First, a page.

Countryside Elementary School
Loudoun County Public Schools
Comprehensive Needs Assessment - Executive Summary
20624 Countryside Blvd. Sterling, VA 20165
Mr. Richard Rudnick
Provide descriptive information related to the curriculum, instructional programs, and/or existing interventions to support the academic, behavioral, and/or social emotional needs for all students.
Countryside Elementary School implements content and instructional practices as outline by Loudoun County Public Schools. All instructional programs align to the Virginia Standards of Learning and utilize appropriate curriculum resources.
ACADEMIC INSTRUCTIONAL PROGRAMS
Reading and Writing (K-5): All grade levels utilize the Pathways Guided Reading model and implement aspects of Balanced Literacy through several components: guided reading (small group instruction), word work, word study, shared reading, and read alouds. Additionally, grades 3-5 implement Reader’s Workshop. These grade levels begin with a mini-lesson addressing reading skills and strategies before reading independently. Teachers have the option to pull groups for Pathways Guided Reading groups or conduct individual mini-conferences with students during this time. Students then move into partner reading, which gives students the opportunity to use peer-assisted learning strategies to practice and refine taught skills and strategies. All grade levels follow the Writer’s Workshop model as well. Students are brought together for whole-group instruction (mini-lesson) to learn strategies for writing a variety of pieces. Students delve into sustained independent writing time, during which the teacher pulls strategy groups or meets with individual students for coaching. During this section of time, students may utilize writing partners to gather feedback and suggestions for improving their writing. LCPS Reading and Writing Pacing Guides are used to set the sequence and timing for implementing these two instructional programs.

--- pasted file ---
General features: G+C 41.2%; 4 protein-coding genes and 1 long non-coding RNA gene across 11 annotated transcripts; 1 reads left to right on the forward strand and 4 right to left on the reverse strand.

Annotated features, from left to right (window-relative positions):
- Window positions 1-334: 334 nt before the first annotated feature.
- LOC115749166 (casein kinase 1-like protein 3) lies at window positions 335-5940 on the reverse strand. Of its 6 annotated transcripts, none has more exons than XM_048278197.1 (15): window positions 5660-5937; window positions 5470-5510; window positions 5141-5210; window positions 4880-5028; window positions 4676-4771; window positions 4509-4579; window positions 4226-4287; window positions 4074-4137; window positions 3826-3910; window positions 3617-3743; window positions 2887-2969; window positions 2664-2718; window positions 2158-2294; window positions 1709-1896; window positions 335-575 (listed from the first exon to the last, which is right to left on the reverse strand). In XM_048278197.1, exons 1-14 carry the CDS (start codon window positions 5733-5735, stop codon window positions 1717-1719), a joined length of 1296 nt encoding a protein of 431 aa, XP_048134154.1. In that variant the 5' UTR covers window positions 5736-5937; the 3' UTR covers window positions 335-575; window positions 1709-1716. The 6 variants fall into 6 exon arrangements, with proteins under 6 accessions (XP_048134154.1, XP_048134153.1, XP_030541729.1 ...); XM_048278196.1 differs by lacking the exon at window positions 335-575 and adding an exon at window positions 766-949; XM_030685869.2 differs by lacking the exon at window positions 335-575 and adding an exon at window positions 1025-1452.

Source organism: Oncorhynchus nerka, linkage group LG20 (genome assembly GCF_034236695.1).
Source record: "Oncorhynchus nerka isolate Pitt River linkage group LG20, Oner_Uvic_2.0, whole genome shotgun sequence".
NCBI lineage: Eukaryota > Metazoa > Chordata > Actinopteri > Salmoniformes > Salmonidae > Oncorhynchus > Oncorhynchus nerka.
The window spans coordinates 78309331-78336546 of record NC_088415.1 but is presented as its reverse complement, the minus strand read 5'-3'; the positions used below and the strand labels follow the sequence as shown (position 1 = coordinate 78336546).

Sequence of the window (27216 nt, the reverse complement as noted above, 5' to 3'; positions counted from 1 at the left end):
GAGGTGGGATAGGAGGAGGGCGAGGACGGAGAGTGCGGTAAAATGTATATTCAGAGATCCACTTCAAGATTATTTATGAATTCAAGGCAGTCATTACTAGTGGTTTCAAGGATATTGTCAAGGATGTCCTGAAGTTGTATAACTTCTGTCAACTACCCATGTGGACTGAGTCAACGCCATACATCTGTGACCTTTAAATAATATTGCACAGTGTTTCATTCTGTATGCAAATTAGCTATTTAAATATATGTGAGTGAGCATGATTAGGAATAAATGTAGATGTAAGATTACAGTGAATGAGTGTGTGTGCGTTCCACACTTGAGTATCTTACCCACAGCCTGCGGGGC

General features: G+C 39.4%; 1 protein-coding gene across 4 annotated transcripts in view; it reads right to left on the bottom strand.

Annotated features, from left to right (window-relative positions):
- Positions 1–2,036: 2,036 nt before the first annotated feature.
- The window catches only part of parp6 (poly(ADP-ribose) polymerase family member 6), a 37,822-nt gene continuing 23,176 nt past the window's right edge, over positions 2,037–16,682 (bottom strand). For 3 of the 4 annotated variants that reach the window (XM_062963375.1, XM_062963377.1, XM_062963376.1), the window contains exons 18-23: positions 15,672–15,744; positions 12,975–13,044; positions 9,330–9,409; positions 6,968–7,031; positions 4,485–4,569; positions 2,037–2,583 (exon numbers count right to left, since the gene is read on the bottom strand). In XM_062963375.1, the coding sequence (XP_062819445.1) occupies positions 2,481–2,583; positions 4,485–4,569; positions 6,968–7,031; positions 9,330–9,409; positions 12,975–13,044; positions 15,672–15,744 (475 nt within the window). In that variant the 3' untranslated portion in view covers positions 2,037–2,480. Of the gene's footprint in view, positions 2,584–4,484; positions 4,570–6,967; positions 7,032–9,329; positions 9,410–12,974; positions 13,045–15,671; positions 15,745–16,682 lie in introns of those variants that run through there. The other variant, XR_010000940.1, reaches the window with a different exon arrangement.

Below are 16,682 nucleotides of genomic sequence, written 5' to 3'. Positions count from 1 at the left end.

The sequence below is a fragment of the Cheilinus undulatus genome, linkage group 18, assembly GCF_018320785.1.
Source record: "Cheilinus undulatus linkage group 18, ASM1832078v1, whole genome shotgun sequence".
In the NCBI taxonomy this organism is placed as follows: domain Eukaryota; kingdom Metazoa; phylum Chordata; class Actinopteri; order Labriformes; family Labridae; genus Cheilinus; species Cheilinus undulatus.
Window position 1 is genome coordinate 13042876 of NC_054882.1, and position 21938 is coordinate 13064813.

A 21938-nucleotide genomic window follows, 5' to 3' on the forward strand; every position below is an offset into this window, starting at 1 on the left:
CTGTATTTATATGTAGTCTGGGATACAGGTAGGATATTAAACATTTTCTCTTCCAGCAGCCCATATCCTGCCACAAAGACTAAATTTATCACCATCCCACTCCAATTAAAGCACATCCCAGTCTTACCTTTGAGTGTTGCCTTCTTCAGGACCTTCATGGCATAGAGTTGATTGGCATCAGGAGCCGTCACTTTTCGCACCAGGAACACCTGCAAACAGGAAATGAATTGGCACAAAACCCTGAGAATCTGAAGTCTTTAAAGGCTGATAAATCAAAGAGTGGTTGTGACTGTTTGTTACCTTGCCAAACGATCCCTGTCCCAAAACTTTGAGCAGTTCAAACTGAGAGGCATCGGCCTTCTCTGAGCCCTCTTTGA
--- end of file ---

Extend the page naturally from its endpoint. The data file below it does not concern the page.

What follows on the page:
Mathematics (K-5): Teachers engage students in hands-on learning experiences that facilitate critical thinking skills and real-life problem solving. Students are encouraged to learn and apply taught concepts to strengthen their mathematical reasoning skills.
Science (K-5): Students are taught to explore Science concepts such as force and motion, matter properties, life processes, Earth and space systems, as well as Earth patterns, cycles, changes, and resources. These concepts are supported through the development of scientific skills including observation, experimentation, reasoning, and research. These hands-on learning experiences encourage students to heighten their critical thinking skills while engaging in the scientific process.
Social Studies (K-3) and History (4-5): Students in grades K-2 examine social science constructs through the lens of how they function within an overarching community (school, hometown, etc.). Concepts such as citizenship, patriotism, diversity, and economics are addressed and applied on both a personal level and extended to how they are seen in the student’s everyday lives. History and geography are also examined with these students, again through the lens of how it impacts or shapes the student’s direct community. Students in grade 3 expand their understanding of social science concepts toward more global concepts, such as world history, geographies of various land masses, economies in different cultures, and the importance of civics and citizenship nationally. These concepts are presented in student-centered instruction that provides an opportunity to experience content. Students in grades 4-5 transition to learning historical concepts such as Virginia Studies and US History.